active intermediates to the eventual
  stable isotope of Pb-206
   – It’s possible to use this method
     to date rocks nearly as old as the
     solar system
       Other Nuclear Reactions
 Radioactive decay is only one of
  several types of nuclear rxns.
 Two other rxns that involves radio-
  active particles are fission & fusion
   –These rxns deal with the interaction
    of nuclear particles not a decay of a
    nucleus
            Nuclear Fission
 In a nuclear fission reaction, a large
  nucleus is split into two smaller nuclei
  of approximately equal mass
 Fission rxns are used to provide what
  is commonly called nuclear power.
   -carefully controlled fission rxns
 In a nuclear reactor, the fission of 4.5g
  of U-235 will satisfy a person’s energy
  needs for 1 year.
 Fission reactors are used for a clean
  & efficient source of power.
            Nuclear Fission
 One fission rxn produces enough
  neutrons to start 3 more fission rxns,
  which in turn produces the neutrons
  needed to start 3 more rxns, and so
  on, in a series
  called a nuclear
  chain reaction.
            Nuclear Fusion
 In a nuclear fusion rxn, 2 small
  nuclei join to form a larger nucleus.
 Like a fission rxn, a fusion reaction
  converts some of the mass of the
  original nuclei into energy- a great
  deal of energy
   –According to the eqn: E=mc2
            Nuclear Fusion
 Fusion rxns are hard to initiate and to
  control
 So far it takes a tremendous amount
  of heat to start
 Cold fusion is a natural research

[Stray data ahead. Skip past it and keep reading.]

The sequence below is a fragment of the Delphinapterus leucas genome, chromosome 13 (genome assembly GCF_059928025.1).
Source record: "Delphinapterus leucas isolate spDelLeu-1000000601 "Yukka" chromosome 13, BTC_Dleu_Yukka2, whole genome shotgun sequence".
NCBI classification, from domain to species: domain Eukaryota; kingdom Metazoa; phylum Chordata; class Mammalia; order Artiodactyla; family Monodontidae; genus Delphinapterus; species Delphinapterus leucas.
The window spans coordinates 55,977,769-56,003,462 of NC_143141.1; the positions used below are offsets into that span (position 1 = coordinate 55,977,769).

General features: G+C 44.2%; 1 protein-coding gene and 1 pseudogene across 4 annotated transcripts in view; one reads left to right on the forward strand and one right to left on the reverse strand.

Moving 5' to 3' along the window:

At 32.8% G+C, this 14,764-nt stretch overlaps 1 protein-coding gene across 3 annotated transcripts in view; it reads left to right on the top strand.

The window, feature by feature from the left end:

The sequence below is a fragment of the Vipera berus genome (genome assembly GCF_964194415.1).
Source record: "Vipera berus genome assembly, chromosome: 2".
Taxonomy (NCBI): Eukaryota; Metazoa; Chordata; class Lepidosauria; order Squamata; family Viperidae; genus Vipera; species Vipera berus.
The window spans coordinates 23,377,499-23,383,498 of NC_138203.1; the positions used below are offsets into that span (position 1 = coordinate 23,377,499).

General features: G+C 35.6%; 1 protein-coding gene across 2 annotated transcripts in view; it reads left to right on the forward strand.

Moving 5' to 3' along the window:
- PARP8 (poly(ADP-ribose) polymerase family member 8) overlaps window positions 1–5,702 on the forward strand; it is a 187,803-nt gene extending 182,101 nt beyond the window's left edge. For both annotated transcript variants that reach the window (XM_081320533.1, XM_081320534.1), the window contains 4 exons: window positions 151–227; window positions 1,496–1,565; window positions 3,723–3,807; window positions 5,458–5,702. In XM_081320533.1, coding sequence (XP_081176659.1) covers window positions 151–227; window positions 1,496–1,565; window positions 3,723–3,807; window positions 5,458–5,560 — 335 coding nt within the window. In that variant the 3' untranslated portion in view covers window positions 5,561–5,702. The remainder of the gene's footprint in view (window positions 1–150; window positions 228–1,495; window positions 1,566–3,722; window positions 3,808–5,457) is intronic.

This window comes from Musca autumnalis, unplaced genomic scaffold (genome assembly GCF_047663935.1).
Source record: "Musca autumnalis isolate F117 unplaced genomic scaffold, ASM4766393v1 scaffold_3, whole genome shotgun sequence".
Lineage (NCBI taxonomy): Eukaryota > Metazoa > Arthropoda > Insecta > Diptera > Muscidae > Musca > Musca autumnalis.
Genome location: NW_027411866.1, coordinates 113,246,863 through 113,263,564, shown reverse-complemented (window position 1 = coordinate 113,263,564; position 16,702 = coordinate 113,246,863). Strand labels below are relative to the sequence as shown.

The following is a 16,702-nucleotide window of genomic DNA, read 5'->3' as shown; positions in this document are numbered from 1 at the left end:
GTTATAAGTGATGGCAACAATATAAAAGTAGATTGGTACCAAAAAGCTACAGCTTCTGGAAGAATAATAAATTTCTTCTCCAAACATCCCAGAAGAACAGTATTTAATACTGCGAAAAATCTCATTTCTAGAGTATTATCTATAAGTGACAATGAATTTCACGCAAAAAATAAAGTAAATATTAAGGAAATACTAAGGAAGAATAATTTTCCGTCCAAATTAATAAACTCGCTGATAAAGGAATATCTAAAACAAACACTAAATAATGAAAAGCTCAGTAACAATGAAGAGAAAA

opportunity,
   –The goal is to
    harness the
    power of the sun
           Using Radiation
 Although radiation can be harmful &
  should always be handled with care;
  it can be used safely & is important
  in many procedures
   – Radioisotopes called tracers are used
     to study chem rxns and molecular
     structures
   – Also they can be used to study the
     inner workings of the body
            Using Radiation
 One of the reactants is labeled with
  a radioisotope and added to the rxn
  mixture
 After the rxn is complete, the radiation
  of the product is measured to
  determine the uptake of the tracer
   – Using this technique much can be
     learned about the reaction
     mechanism
            Using Radiation
 Tracers are used in agricultural
  research
   – The tracer is introduced to the
     substance being tested
   – Plants are treated with the radioactive
     labeled substance
   – Tracer measured to determine the
     location of the substance
   – Often the tracer is also monitored
     in animals that consume the plants,
     in water, and in soil.
           Using Radiation
 Radioisotopes can even
  be used to diagnose
  diseases
  - I-131, is used to detect
    thyroid problems
  - Tc-99 is used to detect
    brain tumors & liver
    disorders
  - P-32 is used to detect
    skin cancer
                               Tl-207 scan of the
                                     heart
           Using Radiation
 Radiation has become a routine part
  of the treatment of some cancer
  - The fast-growing cancer cells are
    more susceptible to damage by high-
    energy radiation killing the cancer
    cells
  - Unfortunately if it isn’t used localized
    to the cancer cells it can kill healthy
    cells as well.

				
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posted:10/4/2012